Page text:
An Integrated Approach to Young Adult Mental Health Rehab

Building Community and Connection in an Age of Isolation

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Social isolation is the primary factor increasing anxiety, depression, and suicidal ideation among young adults during the pandemic. It’s a feeling that’s all too familiar for young adults who struggle with mental health or substance abuse issues. They often feel disconnected and alone, as if no one truly understands what they’re going through.

These feelings can serve as a damaging catalyst for even further withdrawal from loved ones, at a time when support and meaningful connection are needed more than ever. Therefore, building community is a critical component of the treatment experience at Newport Institute.

The Role of Community Within the Treatment Experience

While each client’s treatment plan at Newport is tailored to their specific strengths, interests, and needs, everyone who accesses our services has multiple opportunities to practice building community to support their recovery. They benefit from targeted interventions that foster personal and peer accountability, along with a strong sense of belonging, including:

  • Family-style meals with peers and staff
  • Responsibilities related to caring for a shared space
  • Adventure Therapy, which builds cooperation and collaboration
  • Group therapy
  • Fun community-building activities.

Studies on group therapeutic interventions (i.e., group therapy) show the benefits of this approach. But group activities like completing household chores have less obvious but significant benefits. For example, in each residential and outpatient location, clients are held to certain standards in terms of cleanliness, morale, mutual respect, and transparent communication. If these standards are not met, the clinical team and care coordinators will intervene to assist clients in collaboratively processing the underlying issues that catalyze problems within the community. By addressing these relational challenges, clients learn to resolve conflict peacefully. Hence, they can practice the healthy communication and coping strategies they’re learning in treatment. 

Positive Relationships as a Protective Factor

Healing doesn’t end when treatment is over. In fact, much of the real work starts once a young adult heads back out into the world. In addition to the tools and self-knowledge they gain from their time in treatment, they also take away a strong sense of community to support sustained recovery. When clients do relapse, a supportive network helps them to recover more quickly.

Know the Facts

Research shows that sober living communities have a measurable positive impact on residents. Such homes are proven to be effective in helping people find employment, avoid problems with the law, and, most importantly, improve our mental and physical health, protect against depression, enhance stress resilience, and help prevent substance abuse relapses

Healing Family Ties

In addition to peer-focused activities, therapeutic experiences with family and loved ones are an important part of the treatment process. Family therapy sessions follow the five-task framework of Attachment-Based Family Therapy (ABFT), designed to repair ruptures in the parent-child relationship. During our family program, clients and families come together for multi-family process groups. Here they meet other families with similar experiences, and naturally form bonds with one another.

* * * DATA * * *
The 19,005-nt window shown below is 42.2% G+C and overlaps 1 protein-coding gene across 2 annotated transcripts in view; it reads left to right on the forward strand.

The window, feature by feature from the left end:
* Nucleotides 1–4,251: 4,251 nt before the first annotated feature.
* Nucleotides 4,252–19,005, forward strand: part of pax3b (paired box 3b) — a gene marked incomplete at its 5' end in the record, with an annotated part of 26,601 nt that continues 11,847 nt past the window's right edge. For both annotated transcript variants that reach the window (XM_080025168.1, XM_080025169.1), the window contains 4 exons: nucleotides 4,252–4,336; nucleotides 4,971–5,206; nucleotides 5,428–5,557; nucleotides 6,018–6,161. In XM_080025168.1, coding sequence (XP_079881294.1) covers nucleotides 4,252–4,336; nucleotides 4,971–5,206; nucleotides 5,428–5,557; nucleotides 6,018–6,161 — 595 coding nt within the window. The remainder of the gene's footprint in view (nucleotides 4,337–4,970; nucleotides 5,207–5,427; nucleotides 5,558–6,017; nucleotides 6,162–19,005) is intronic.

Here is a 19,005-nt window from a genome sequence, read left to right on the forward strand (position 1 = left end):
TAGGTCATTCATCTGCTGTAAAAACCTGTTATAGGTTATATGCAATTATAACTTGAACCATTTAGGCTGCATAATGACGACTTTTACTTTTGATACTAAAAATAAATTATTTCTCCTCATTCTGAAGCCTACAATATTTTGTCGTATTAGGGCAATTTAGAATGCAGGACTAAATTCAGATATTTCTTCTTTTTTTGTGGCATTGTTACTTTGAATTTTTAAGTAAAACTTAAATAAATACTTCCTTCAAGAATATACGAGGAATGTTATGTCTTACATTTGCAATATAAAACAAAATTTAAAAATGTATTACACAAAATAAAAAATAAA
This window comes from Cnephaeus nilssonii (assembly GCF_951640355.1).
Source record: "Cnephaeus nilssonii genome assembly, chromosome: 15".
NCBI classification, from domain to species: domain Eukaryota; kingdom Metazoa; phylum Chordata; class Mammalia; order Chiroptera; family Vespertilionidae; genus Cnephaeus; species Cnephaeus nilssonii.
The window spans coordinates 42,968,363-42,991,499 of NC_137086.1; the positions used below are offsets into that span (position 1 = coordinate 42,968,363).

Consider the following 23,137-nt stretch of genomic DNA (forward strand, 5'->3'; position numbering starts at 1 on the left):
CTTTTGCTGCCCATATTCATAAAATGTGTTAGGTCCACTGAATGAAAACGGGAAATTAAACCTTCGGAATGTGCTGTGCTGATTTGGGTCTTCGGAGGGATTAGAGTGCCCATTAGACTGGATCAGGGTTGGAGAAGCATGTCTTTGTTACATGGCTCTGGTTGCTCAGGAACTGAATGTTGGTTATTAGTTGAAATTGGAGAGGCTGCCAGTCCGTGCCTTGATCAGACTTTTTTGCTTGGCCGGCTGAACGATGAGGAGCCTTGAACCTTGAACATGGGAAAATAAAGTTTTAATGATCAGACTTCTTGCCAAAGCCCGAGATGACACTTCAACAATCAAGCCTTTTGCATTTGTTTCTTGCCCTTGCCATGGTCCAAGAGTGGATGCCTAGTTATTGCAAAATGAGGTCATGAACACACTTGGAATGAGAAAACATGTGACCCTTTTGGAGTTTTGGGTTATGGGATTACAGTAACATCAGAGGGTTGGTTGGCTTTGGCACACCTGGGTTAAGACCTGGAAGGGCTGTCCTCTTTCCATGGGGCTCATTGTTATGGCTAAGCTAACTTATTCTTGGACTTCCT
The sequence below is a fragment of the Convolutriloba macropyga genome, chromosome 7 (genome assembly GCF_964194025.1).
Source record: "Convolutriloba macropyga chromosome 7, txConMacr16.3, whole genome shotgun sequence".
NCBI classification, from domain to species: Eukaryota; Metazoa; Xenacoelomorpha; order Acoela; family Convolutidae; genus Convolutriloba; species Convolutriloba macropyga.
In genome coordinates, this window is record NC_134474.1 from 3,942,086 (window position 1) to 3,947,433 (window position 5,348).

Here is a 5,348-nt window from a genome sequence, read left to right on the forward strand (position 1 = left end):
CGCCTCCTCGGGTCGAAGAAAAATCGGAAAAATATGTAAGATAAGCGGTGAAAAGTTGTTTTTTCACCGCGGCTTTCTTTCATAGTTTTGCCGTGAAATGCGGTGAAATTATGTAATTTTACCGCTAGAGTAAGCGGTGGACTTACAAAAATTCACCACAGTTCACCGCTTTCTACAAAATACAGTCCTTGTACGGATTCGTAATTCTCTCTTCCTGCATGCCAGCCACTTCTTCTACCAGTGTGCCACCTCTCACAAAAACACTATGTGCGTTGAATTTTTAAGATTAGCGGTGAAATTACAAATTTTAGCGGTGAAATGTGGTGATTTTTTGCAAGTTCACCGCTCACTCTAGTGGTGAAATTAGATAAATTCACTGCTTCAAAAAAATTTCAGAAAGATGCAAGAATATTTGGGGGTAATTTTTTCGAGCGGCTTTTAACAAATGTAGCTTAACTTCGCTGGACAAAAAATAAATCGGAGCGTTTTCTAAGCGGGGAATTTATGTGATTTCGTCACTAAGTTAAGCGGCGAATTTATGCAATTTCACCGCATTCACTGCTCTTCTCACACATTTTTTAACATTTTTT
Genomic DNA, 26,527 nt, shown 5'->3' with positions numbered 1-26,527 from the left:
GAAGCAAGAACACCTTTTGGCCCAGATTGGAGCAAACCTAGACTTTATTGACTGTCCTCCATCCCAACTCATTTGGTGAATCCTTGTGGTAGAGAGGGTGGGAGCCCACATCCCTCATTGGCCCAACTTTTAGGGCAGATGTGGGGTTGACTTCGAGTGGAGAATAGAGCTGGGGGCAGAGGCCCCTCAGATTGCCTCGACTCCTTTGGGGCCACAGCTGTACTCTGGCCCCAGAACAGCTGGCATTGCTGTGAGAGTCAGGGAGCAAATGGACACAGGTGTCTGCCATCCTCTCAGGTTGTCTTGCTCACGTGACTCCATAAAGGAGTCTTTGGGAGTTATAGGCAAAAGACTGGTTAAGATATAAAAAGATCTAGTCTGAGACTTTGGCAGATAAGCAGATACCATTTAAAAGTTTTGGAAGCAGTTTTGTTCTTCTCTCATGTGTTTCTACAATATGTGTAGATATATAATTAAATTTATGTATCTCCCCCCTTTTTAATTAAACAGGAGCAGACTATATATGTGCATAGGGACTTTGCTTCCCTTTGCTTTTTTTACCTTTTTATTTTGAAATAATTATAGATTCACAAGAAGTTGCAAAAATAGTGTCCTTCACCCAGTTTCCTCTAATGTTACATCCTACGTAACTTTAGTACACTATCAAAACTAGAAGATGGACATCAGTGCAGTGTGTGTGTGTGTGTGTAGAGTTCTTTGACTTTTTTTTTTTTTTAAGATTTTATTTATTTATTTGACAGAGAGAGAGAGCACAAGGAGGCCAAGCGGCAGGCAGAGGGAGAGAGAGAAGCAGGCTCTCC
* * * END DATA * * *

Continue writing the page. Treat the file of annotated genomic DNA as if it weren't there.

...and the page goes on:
These interventions help heal fractures within the family unit and strengthen connections, while building community for both young adults and parents. Moreover, family members learn how best to support their loved one after they leave treatment, whether they are returning to the family home, entering a sober-living home, or going back to college or independent living.

The Importance of Community in Recovery: Aftercare and Alumni Services

As our clients continue to grow, they create authentic and caring connections with others who are on a similar path, who share their experiences, goals, and sense of hope. Our young adult alumni program is designed to nurture these relationships. Our alumni team ensures that even after discharge, young adults have a mental health and addiction recovery community to lean on and know that they are not alone.

Our alumni network helps clients maintain the bonds they created in treatment. They remind us of the value of authentic connections, and of tending to and honoring one’s highest self.

Caydin Sanders
Newport’s National Director of Experience

Remote and in-person events, as well as online groups and networks, give alumni safe spaces to connect in healthy environments that foster shared objectives. These forums provide an opportunity to recalibrate their narratives and recommit to their goals for recovery.

From the moment a client first enters treatment, we begin identifying the strengths and challenges that will affect their life once they leave Newport Institute. Our caring and compassionate staff partner with clients and families throughout the treatment experience. Thus, young adults strengthen their communication skills, heal their relationships, and build a caring community that will uplift and encourage them, long after their time with us comes to a close.

Sources

Nature Neuroscience. 2018;21:1520–1529.

J Psych Res. 2017 Nov;29(4):415–431.

Am J Lifestyle Med. 2017 Nov-Dec; 11(6): 466–475.

Soc Sci Med. 2013 Dec;98:179­–86.

Psychiatry (Edgmont). 2007 May;4(5): 35–40.

Photo by Charles Deluvio on Unsplash

Photo by Norbert Kundrak from Pexels

Photo by Luis Dalvan from Pexels

Treatment / November 18, 2020 / by Newport Institute

Newport Institute

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